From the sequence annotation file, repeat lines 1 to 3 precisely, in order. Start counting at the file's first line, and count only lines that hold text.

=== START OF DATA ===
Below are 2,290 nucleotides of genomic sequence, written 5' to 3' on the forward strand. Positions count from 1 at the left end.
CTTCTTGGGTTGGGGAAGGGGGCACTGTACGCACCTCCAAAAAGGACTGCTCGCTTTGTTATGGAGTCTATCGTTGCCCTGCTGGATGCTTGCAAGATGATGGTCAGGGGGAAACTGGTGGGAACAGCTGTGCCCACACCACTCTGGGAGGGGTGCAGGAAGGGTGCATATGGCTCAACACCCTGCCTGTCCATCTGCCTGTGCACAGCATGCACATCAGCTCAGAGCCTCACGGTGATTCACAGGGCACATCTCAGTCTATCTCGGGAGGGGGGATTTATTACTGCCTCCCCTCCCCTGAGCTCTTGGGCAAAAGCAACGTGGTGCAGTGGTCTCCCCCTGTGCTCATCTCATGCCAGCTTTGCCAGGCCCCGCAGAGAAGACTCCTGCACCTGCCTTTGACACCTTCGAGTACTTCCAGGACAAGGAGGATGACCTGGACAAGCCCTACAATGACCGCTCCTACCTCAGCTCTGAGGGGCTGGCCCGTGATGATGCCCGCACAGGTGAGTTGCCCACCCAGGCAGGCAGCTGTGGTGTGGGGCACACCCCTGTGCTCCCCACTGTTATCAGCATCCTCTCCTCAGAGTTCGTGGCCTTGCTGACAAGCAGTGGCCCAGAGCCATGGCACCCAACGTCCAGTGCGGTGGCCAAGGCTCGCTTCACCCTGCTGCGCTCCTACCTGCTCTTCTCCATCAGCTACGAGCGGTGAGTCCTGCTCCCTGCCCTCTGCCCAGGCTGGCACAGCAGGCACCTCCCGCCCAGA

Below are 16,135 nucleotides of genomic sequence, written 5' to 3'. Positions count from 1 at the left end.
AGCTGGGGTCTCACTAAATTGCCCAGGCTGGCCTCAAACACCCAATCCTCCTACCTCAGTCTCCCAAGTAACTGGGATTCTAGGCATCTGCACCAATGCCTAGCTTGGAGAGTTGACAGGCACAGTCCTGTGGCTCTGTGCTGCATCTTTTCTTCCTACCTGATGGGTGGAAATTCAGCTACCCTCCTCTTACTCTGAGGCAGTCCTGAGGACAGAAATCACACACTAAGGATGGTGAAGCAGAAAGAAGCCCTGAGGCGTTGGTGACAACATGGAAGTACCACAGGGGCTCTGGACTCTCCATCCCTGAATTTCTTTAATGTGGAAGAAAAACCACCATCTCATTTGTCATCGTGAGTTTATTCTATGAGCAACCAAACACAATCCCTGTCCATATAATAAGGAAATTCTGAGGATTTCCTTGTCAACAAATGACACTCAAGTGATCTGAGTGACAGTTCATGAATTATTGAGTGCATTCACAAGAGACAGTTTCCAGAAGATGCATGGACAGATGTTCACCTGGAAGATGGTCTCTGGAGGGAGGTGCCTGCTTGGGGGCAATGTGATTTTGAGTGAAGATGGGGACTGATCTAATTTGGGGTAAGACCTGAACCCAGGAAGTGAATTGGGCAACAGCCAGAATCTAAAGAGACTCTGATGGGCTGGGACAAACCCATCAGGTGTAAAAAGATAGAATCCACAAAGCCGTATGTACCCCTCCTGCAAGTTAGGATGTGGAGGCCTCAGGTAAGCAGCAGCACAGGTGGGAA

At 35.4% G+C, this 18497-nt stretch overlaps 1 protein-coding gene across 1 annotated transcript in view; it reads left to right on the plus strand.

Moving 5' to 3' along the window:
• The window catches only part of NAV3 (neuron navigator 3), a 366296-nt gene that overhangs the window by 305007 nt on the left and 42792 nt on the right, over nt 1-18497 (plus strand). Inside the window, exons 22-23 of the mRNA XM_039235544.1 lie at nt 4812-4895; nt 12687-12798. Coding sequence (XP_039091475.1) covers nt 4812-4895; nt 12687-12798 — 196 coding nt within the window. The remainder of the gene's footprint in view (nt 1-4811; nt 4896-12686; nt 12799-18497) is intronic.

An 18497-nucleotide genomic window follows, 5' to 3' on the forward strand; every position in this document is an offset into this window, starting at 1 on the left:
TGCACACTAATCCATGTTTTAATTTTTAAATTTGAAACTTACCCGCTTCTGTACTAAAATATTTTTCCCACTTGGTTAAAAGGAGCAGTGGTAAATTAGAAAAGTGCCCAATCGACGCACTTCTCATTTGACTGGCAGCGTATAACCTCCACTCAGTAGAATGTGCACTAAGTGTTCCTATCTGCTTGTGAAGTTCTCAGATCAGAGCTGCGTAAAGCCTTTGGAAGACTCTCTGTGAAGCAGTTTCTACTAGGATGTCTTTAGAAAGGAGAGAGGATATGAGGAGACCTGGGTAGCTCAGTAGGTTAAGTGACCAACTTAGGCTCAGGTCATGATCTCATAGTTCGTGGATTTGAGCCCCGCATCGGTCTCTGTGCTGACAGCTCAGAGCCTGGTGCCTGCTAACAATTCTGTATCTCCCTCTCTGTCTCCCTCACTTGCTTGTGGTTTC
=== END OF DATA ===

Below are 2,290 nucleotides of genomic sequence, written 5' to 3' on the forward strand. Positions count from 1 at the left end.
CTTCTTGGGTTGGGGAAGGGGGCACTGTACGCACCTCCAAAAAGGACTGCTCGCTTTGTTATGGAGTCTATCGTTGCCCTGCTGGATGCTTGCAAGATGATGGTCAGGGGGAAACTGGTGGGAACAGCTGTGCCCACACCACTCTGGGAGGGGTGCAGGAAGGGTGCATATGGCTCAACACCCTGCCTGTCCATCTGCCTGTGCACAGCATGCACATCAGCTCAGAGCCTCACGGTGATTCACAGGGCACATCTCAGTCTATCTCGGGAGGGGGGATTTATTACTGCCTCCCCTCCCCTGAGCTCTTGGGCAAAAGCAACGTGGTGCAGTGGTCTCCCCCTGTGCTCATCTCATGCCAGCTTTGCCAGGCCCCGCAGAGAAGACTCCTGCACCTGCCTTTGACACCTTCGAGTACTTCCAGGACAAGGAGGATGACCTGGACAAGCCCTACAATGACCGCTCCTACCTCAGCTCTGAGGGGCTGGCCCGTGATGATGCCCGCACAGGTGAGTTGCCCACCCAGGCAGGCAGCTGTGGTGTGGGGCACACCCCTGTGCTCCCCACTGTTATCAGCATCCTCTCCTCAGAGTTCGTGGCCTTGCTGACAAGCAGTGGCCCAGAGCCATGGCACCCAACGTCCAGTGCGGTGGCCAAGGCTCGCTTCACCCTGCTGCGCTCCTACCTGCTCTTCTCCATCAGCTACGAGCGGTGAGTCCTGCTCCCTGCCCTCTGCCCAGGCTGGCACAGCAGGCACCTCCCGCCCAGA

Below are 16,135 nucleotides of genomic sequence, written 5' to 3'. Positions count from 1 at the left end.